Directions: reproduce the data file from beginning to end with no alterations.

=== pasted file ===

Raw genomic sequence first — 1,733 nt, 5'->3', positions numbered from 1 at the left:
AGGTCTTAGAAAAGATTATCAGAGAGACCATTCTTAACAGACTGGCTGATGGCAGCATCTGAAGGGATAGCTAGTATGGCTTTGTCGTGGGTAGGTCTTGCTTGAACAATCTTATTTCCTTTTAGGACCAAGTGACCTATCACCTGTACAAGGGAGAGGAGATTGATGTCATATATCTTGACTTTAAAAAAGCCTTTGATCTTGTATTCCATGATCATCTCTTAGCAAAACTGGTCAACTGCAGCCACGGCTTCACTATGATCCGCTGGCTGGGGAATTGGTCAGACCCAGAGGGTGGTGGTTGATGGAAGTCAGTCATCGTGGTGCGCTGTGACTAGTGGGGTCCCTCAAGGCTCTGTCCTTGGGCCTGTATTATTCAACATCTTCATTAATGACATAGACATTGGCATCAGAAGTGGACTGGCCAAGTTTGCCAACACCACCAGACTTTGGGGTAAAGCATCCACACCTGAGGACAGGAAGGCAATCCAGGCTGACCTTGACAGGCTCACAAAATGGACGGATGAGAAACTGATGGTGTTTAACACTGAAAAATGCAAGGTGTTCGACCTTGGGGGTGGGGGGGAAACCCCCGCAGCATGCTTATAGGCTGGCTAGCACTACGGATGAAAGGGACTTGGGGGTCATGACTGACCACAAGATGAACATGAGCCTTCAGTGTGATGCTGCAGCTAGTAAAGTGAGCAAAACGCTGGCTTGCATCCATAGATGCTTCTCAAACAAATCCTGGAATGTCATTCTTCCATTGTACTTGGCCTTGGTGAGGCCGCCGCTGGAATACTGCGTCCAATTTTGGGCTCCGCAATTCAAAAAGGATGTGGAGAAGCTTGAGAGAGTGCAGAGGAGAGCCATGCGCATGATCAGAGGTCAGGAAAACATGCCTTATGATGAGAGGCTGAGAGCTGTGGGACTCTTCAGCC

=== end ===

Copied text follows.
Raw genomic sequence first — 1,733 nt, 5'->3', positions numbered from 1 at the left:
AGGTCTTAGAAAAGATTATCAGAGAGACCATTCTTAACAGACTGGCTGATGGCAGCATCTGAAGGGATAGCTAGTATGGCTTTGTCGTGGGTAGGTCTTGCTTGAACAATCTTATTTCCTTTTAGGACCAAGTGACCTATCACCTGTACAAGGGAGAGGAGATTGATGTCATATATCTTGACTTTAAAAAAGCCTTTGATCTTGTATTCCATGATCATCTCTTAGCAAAACTGGTCAACTGCAGCCACGGCTTCACTATGATCCGCTGGCTGGGGAATTGGTCAGACCCAGAGGGTGGTGGTTGATGGAAGTCAGTCATCGTGGTGCGCTGTGACTAGTGGGGTCCCTCAAGGCTCTGTCCTTGGGCCTGTATTATTCAACATCTTCATTAATGACATAGACATTGGCATCAGAAGTGGACTGGCCAAGTTTGCCAACACCACCAGACTTTGGGGTAAAGCATCCACACCTGAGGACAGGAAGGCAATCCAGGCTGACCTTGACAGGCTCACAAAATGGACGGATGAGAAACTGATGGTGTTTAACACTGAAAAATGCAAGGTGTTCGACCTTGGGGGTGGGGGGGAAACCCCCGCAGCATGCTTATAGGCTGGCTAGCACTACGGATGAAAGGGACTTGGGGGTCATGACTGACCACAAGATGAACATGAGCCTTCAGTGTGATGCTGCAGCTAGTAAAGTGAGCAAAACGCTGGCTTGCATCCATAGATGCTTCTCAAACAAATCCTGGAATGTCATTCTTCCATTGTACTTGGCCTTGGTGAGGCCGCCGCTGGAATACTGCGTCCAATTTTGGGCTCCGCAATTCAAAAAGGATGTGGAGAAGCTTGAGAGAGTGCAGAGGAGAGCCATGCGCATGATCAGAGGTCAGGAAAACATGCCTTATGATGAGAGGCTGAGAGCTGTGGGACTCTTCAGCC